Posts Tagged ‘Cape Cod blog’

2020 Retrospective on Cape Cod Real Estate

Wednesday, February 10th, 2021

2020 was a year that will go down in history.  We experienced a worldwide pandemic that took thousands of lives and affected Life As We Know It. It hasn’t ended yet but now there’s a light at the end of the tunnel.  2020 also saw the busiest real estate market in the history of real estate, at least on Cape Cod. After a very busy start to our normal spring market, that came crashing to a halt with the Coronavirus.  For many weeks nothing happened in real estate. Then, out of nowhere people started seeing a different big picture than they had before Covid 19. They realized they were going to be working from home for a long time and things possibly would never be the same again. Students of all ages suddenly were home attending class online.  Families were living together again and needed separate spaces, ‘Zoom Rooms’ as one client calls it.

Real estate started to pick up in May of 2020 with buyers streaming out of cities and over the Cape Cod Canal.  If this could become the New Normal, why should they wait until retirement age to live where they love and love where they live? If a home office can be anywhere, why not one in a charming village with sandy beaches to walk the dog on your lunchbreak? Where kids play outside and ride bikes and do the things they can’t in a city? Where the air is fresh and you can actually see the stars at night? So, for the rest of 2020 the real estate community worked relentlessly finding homes for all of the buyers trying to relocate here. Each month the reports from our local Association of Realtors smashed previous records. The level of activity was astounding and did not slow down straight through December. An unbelievable end result.

In Barnstable County which covers all the towns on the Cape (excluding Martha’s Vineyard and Nantucket), Pending sales were up 21.7 percent, Closed sales up 19.3, and the Median sale price up 17.9 percent in 2020 versus 2019. The inventory of homes decreased 56.5 percent.  Now for the four towns I primarily focus on:

In Chatham, Closings of single family homes (SFH) rose 53.5 percent from 185 homes sold in 2019 to 284 sold in 2020. Year over year however, the Median sale price increased just 4.6 percent to $862,750.

Harwich saw 328 SFH Closed in 2020, or a 10.4 percent increase over the 297 SFH sold in 2019. The Median sale price was up 11.5 percent year over year, landing at $514,000.

Orleans had 198 Closed SFH in 2020 versus 106 in 2019; a huge increase of 86.8 percent. The Median sale price rose 13.4 percent to $827,500.

Brewster SFH Closed sales clocked in at a 42.4 percent increase; with 225 Sold versus 158 the prior year. The Median sale price was up 12 percent to $540,000.

Keep in mind that these sales took place over roughly 8 months instead of 12 and you will understand how frenzied the market really was. And still is. Thank goodness for our sandy beaches and lunchbreaks walking my dog!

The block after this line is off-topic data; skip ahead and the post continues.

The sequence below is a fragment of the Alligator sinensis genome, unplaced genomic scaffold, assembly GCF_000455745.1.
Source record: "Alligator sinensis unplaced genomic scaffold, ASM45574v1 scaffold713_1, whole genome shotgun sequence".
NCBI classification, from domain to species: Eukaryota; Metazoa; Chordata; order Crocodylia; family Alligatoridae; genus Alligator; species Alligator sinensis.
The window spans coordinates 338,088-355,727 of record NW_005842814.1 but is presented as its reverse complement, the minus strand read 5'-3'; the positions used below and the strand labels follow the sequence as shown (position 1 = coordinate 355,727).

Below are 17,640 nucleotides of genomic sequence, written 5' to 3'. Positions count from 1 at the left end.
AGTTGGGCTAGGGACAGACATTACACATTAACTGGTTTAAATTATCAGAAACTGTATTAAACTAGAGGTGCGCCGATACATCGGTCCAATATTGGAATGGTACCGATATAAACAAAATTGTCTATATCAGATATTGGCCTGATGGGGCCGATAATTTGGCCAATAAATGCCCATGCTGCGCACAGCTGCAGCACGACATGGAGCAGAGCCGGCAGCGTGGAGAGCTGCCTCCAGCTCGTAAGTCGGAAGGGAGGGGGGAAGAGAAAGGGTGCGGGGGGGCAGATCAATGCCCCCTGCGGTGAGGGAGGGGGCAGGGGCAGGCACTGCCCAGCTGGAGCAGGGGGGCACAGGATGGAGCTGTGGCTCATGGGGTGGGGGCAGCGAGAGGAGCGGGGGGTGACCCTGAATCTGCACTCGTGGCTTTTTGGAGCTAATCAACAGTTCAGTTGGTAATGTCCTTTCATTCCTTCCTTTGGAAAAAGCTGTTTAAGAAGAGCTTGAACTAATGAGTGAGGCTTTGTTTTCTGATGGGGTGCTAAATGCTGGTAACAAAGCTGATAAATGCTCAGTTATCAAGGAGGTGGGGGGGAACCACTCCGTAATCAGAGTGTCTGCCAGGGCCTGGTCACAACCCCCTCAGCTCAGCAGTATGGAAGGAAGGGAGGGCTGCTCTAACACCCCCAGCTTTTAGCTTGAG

Why Are So Many Homes For Sale in this Neighborhood?

Sunday, November 1st, 2015

Have you ever driven through a neighborhood and noticed that a number of houses all have a For Sale sign posted out front? Did you wonder “what the heck is going on here, is something WRONG that is making everyone move?!” Let me address this as it relates to Chatham and Lower Cape Cod. But first, we have to backtrack.

Investing in vacation homes on Cape Cod, particularly Chatham and the Lower and Outer Cape, really became more doable for people around the 1950’s. Transportation and roads improved, making the ride to the Cape quicker and easier. People had more discretionary income after the war years, and owning a second home became a real possibility. Planned neighborhoods started popping up around the Cape. During the 1960’s and 1970’s there was steady growth and summer populations increased as more home buyers secured their own piece of Cape Cod.

Fast forward to Today. Many of those neighborhoods are that much older. In their heyday, they were new, popular, desirable places to own. Today, most of these homes now belong to the children and heirs of the original owners. While their location hasn’t changed and they are still desirable places to live, many of the homes haven’t changed much, either. So we now have neighborhoods that once flourished with homes that are not in keeping with the standards that today’s Buyer is accustomed to. And while some heirs hang onto the house, for most it is not a reality and they end up selling.

We are at the point where these homes are hitting the market at a higher rate than in the past. Thus, some neighborhoods now seem completely for sale as this cycle of life continues. These properties will be bought and renovated, or in some cases, torn down and rebuilt for today’s lifestyle. The most important thing to keep in mind is LOCATION, because that doesn’t change. If you like a property in a neighborhood where there are several others for sale, look to see if there is evidence of a rebirth of the neighborhood. Are other Owners renovating, building, updating their home? Like they say, “you want the worst house in the best neighborhood”. That is usually a smart investment in any market, in any decade.

So if you see a lot of “For Sale” signs in a certain area, don’t assume this is a negative. Look a little deeper to see if the neighborhood is heading in the right direction. And if it is, you’ll be more than ready to jump when you recognize a listing that’s a good deal.